The publishing world, and perhaps especially the Christian publishing world, is a fairly competitive environment. It is also an environment hostile to new and unknown authors (*ahem, like me). You don’t have to search the website of any publisher for very long until you come right up against the hard rebuttal that “We accept no unsolicited manuscripts.” In some ways this makes good sense—every Pastor under the sun and a good many Christians in general fancy themselves as the next great Christian author. The refusal of unsolicited manuscripts must be, as much as anything else, an act of self-defense.
But more even than this, I recognize that I am, by and large, precisely nobody. Now, if I was pastor of a church of 500 or 1000, a publishing company might look at me and think, “Regardless of content, if he publishes a book we’ll sell several hundred copies.” But I have been pastor of a church of around 35 people, and I host a blog whose readership is equally unremarkable (no offense if you’re reading this). In the eyes of a publishing establishment, I am not a particularly great investment.
Furthermore, it is my understanding that with modern publishing, authors are largely responsible for their own marketing. In other words, even if I were to successfully get a publishing company to look at my book, it would still fall to me to do the work of getting the word “out there.” Marketing was the only major service for which I would desire a publisher—I felt confident to do the work of editing, copy editing, and proofing myself. I also felt capable to typeset, format, and design both the interior and exterior of the book. (For the record, I had my wife’s help for the cover.) All those things being the case, I concluded that I might as well do the publishing work myself, and harvest a greater portion of whatever revenue might come my way. Do I have my sights set on fame and fortune? Not really. But hopefully I’ve been able to produce a quality product.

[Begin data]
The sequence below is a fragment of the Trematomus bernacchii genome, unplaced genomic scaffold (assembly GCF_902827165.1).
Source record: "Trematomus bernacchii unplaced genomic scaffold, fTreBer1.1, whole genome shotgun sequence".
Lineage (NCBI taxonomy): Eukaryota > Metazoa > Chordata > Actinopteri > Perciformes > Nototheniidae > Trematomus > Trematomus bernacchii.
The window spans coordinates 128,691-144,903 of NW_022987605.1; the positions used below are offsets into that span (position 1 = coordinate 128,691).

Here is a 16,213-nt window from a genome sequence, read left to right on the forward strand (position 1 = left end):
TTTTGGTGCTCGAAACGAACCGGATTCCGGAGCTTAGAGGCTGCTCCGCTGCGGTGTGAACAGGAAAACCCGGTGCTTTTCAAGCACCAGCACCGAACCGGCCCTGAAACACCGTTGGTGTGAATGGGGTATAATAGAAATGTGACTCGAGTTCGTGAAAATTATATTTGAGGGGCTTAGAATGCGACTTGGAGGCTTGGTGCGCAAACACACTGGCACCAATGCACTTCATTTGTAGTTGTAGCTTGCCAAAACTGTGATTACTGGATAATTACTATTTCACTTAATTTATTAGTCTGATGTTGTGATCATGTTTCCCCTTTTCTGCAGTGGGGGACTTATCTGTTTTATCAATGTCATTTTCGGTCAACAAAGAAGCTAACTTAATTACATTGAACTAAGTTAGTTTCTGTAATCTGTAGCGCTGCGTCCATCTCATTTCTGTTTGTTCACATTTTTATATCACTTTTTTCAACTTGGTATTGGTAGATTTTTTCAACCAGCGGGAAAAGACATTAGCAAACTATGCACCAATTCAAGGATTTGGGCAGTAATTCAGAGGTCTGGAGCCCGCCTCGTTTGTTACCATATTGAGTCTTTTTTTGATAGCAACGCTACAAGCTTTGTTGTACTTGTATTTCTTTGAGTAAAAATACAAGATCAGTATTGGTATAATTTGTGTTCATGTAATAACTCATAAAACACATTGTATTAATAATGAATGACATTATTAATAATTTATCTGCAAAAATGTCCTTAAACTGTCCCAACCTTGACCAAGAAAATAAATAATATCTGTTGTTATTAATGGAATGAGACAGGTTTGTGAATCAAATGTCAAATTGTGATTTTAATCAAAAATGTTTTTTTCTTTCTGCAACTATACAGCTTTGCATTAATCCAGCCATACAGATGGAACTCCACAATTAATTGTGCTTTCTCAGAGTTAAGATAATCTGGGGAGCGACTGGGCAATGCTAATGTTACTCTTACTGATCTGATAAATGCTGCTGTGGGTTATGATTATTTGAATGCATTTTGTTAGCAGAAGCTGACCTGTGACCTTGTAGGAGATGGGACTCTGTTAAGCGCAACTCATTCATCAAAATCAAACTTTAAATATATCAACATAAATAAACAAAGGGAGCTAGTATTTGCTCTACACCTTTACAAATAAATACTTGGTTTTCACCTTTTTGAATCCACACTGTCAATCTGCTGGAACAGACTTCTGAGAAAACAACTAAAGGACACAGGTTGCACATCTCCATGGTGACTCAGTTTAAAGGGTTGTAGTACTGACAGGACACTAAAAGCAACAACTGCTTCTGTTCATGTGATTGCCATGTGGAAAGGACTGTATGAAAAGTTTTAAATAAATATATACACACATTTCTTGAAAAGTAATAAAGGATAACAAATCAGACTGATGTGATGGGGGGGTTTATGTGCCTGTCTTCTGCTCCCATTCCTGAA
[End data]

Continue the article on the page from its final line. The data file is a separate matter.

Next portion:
What’s the Book About?
Well, obviously, it’s about prayer. More specifically, it’s about petitionary prayer. As I explain early on in the book itself, I began working on a prayer course while I was in Seminary. I looked at all different kinds of prayer—the Lord’s Prayer, the Dark Night of the Soul, the Book of Common Prayer. I had set aside one lesson for petitionary prayer—prayers where you ask God for things—but didn’t really have anything to say in that lesson. Later, when I began the prayer group for my church, we got together and—guess what?—we began asking God for things. So that lesson about petitions which had nothing in it became a really important lesson. Then, the more I considered petitionary prayer, the more my sense of its importance grew as well.
I’d always felt a little uneasy with petitionary prayer, and I figured that most people were in the same boat as me. So the book, essentially, is written to help people pray in petitions. There’s a chapter explaining why we pray in petitions, a chapter on how to pray, a chapter on preparing ourselves to receive God’s answers, a chapter on the kinds of answers God gives us, a chapter on divine providence, and a chapter on praying with a group. There are also discussion questions so that you can read this book as a small group.